at The BAG, Los Angeles (through 19 February)
Reviewed by Eve Wood
Yehonatan Koenig’s luminous ink drawings are studies in both absence and presence, suspension and saturation, death and rebirth. The patterns he creates in his drawings repudiate any obvious associations one might have when considering the act of mark-making and, indeed, the process by which he creates these works is in-and-of-itself an act of both defiance and meditation. One might attempt to configure a story from these images, or at the very least, contrive some kind of skeletal narrative. However, the beauty of Koenig’s process insists upon a commitment to the unknown, and the ability, on the part of the viewer, to completely surrender to the idea, famously penned by Gertrude Stein, that “there is no there there.”
Koenig might be called a modern-day alchemist, and while he is not specifically attempting to uncover the Stone of Knowledge or discover the transmutation of metals or panaceas able to cure disease, these drawings represent visual testaments to the sheer and uncompromising power of the imagination, as well as an alchemic spirit. By “spirit” I do not mean a religious ideation, but more an exploration into how and why we exist at all. That’s what these drawings do best: they require us to be both present with them and with ourselves. They mediate the distance between the space of our bodies and our minds, wherein larger and more far-reaching philosophical queries begin to take shape.
Many of the images in this exhibition appear to derive from the natural world, as in Asymmetrical Arabesque, which resembles a spiral jetty, of sorts, albeit exploding out of a more constrained network of lines and patterns. This drawing in particular expresses tension through movement, wherein the drawing is at once static yet enigmatically alive, like a winsome alien creature come down from the skies in search of likeminded beings. The patterning here, as in other drawings, resists literal translation. Do these shapes constitute an arcane iconography? They resemble sacred texts, yet one has the sense that this is the language of the stars, the greater cosmos, rather than any specific or verifiable semantics.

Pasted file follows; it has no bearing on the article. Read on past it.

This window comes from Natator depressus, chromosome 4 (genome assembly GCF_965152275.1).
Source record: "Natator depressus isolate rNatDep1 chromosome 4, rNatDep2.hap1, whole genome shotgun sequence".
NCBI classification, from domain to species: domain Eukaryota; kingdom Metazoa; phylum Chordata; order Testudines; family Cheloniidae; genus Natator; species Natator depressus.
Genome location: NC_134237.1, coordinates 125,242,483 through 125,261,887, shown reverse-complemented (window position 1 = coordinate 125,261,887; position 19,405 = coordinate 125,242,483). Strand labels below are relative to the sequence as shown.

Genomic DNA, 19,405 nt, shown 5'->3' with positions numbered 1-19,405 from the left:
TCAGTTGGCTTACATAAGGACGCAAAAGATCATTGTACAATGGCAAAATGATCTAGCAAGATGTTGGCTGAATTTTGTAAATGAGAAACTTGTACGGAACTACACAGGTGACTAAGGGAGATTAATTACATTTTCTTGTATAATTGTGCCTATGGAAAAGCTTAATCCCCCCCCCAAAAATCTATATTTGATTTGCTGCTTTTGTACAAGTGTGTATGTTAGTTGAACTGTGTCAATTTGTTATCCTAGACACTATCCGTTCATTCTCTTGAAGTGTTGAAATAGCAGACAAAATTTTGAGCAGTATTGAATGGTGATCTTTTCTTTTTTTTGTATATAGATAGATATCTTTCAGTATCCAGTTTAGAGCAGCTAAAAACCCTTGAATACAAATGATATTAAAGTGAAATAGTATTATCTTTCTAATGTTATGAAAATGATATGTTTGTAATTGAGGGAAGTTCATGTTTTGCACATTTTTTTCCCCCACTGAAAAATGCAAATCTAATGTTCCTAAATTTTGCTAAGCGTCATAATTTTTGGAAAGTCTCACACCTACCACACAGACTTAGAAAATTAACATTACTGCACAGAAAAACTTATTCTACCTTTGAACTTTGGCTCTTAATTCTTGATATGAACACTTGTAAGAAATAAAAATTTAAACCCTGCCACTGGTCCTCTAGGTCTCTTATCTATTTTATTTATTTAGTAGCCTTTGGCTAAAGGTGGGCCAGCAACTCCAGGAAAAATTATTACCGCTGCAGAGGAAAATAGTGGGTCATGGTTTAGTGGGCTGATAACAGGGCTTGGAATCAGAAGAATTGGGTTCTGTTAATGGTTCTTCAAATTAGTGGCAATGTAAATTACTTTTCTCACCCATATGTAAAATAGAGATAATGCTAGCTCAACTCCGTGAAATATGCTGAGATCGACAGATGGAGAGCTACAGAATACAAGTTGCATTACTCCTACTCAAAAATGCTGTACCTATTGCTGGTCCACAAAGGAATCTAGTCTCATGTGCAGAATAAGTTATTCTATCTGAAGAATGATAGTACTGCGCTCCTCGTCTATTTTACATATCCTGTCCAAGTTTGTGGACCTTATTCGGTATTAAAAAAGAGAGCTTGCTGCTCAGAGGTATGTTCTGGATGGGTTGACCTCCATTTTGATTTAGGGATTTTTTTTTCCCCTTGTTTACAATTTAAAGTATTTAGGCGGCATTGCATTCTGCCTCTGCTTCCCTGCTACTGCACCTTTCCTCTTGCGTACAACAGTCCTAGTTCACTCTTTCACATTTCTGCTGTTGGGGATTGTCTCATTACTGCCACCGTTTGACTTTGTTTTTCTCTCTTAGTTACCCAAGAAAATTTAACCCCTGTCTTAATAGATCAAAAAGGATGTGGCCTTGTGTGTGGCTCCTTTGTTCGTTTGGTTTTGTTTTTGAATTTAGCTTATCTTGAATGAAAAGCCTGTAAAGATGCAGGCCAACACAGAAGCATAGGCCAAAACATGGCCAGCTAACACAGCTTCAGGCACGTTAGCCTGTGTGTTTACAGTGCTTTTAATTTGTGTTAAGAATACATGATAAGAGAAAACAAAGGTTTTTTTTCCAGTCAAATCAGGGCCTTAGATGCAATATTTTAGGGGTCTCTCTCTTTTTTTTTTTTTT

In keeping with the art of alchemy, Koenig’s drawings operate more like transmutations of thoughts into action, or dreams into living, breathing organisms with consciousness, with their own discerning sentience, rather than static objects on the wall. Works like the strangely enigmatic Heichalot specifically embody this kind of transmogrify, wherein the inside of a sunlit corridor transforms into a kind of sacred geometry where the singular white patches appear as portals to the unknown.